In his "Learn Writing with Uncle Jim" posts, James Macdonald urges aspiring writers to type out the first chapter of a favorite novel - the idea being that doing so will give you a ground-level, word-by-word inside look at what makes the prose tick. It's amazing what you can find out when you're forced to engage with a work at that level of detail, when every choice the author made of what to include (or leave out!) is brought into the light. Much like when visual-arts students copy the paintings of the Great Masters, there are secrets of technique and composition that open up for the apprentice who's willing to reproduce a respected work one line at a time.
In a similar vein, my friend Vishal has taken on a project for himself to learn the techniques of comics: he's redrawing Alan Moore and Dave Gibbons' Watchmen a page at a time. He talks about his rationale for choosing this particular work, and his approach to this vast and ambitious undertaking, here. I look forward to seeing what further discoveries he makes in the course of it.
(For those of you with an interest in seeing what makes comics in particular work on their own terms, I recommend Scott McCloud's Understanding Comics as an excellent starting point. Not all of his theory is waterproof, but his insights about the practice of creating workable sequential art are really spot-on, and potentially applicable outside of comics as well.)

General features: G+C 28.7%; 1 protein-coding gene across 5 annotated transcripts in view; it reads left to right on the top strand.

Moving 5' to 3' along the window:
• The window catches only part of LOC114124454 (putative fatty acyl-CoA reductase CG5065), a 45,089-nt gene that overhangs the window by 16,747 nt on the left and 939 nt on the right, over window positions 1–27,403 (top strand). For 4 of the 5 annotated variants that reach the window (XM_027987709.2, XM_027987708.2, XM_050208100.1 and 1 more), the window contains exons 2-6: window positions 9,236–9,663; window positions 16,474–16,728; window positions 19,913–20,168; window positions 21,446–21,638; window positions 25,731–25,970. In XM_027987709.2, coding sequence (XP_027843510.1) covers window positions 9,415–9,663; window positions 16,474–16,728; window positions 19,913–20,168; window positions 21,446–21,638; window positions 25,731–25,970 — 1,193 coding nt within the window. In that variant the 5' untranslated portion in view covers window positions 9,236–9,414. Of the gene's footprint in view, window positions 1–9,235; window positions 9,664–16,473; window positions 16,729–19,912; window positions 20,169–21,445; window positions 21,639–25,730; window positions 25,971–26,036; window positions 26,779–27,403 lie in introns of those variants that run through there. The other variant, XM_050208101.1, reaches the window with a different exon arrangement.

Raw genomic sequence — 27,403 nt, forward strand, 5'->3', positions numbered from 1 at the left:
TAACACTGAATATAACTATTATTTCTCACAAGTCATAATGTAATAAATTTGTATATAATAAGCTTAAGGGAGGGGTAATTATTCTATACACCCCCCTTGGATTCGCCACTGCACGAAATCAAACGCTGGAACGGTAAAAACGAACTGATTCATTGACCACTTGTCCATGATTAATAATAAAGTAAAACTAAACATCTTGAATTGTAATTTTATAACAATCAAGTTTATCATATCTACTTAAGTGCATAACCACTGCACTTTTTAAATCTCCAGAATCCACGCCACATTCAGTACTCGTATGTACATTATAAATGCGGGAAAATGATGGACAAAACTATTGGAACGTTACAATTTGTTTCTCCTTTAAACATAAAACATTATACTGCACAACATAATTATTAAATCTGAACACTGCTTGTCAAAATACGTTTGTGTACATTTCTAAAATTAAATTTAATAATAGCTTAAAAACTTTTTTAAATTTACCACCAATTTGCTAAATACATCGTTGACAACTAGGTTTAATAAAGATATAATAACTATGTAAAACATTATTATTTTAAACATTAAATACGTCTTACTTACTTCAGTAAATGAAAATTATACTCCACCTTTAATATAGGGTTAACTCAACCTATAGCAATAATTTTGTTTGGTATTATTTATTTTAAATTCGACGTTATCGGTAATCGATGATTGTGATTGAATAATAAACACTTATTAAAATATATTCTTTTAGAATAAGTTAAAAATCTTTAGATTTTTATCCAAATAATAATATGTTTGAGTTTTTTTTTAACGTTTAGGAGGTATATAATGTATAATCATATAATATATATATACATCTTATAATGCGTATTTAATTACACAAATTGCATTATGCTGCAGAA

ETA: Vishal, from correspondence, says this about the kind of insights this process can provide: "When you actually have to draw it you start to notice all kinds of things you never did before. Pacing is a big revelation. One of our most famous directors from the 40s, Raj Kapoor is known to have said something along the lines of, 'You want to learn Editing? Read a comic book' -- and he was right. That first page, for instance, with the 'slow-zoom' out from the button on the street. Bereft of Rorshach's monologue going through your head, it becomes this almost hypnotic progression. I'm sure that in the movie they'll actually do a slow zoom, but it might actually work better if they pulled back in cuts. Also, somehow you never noticed quite what a lonely, tired old man the Comedian was until you start drawing the interior accoutrements."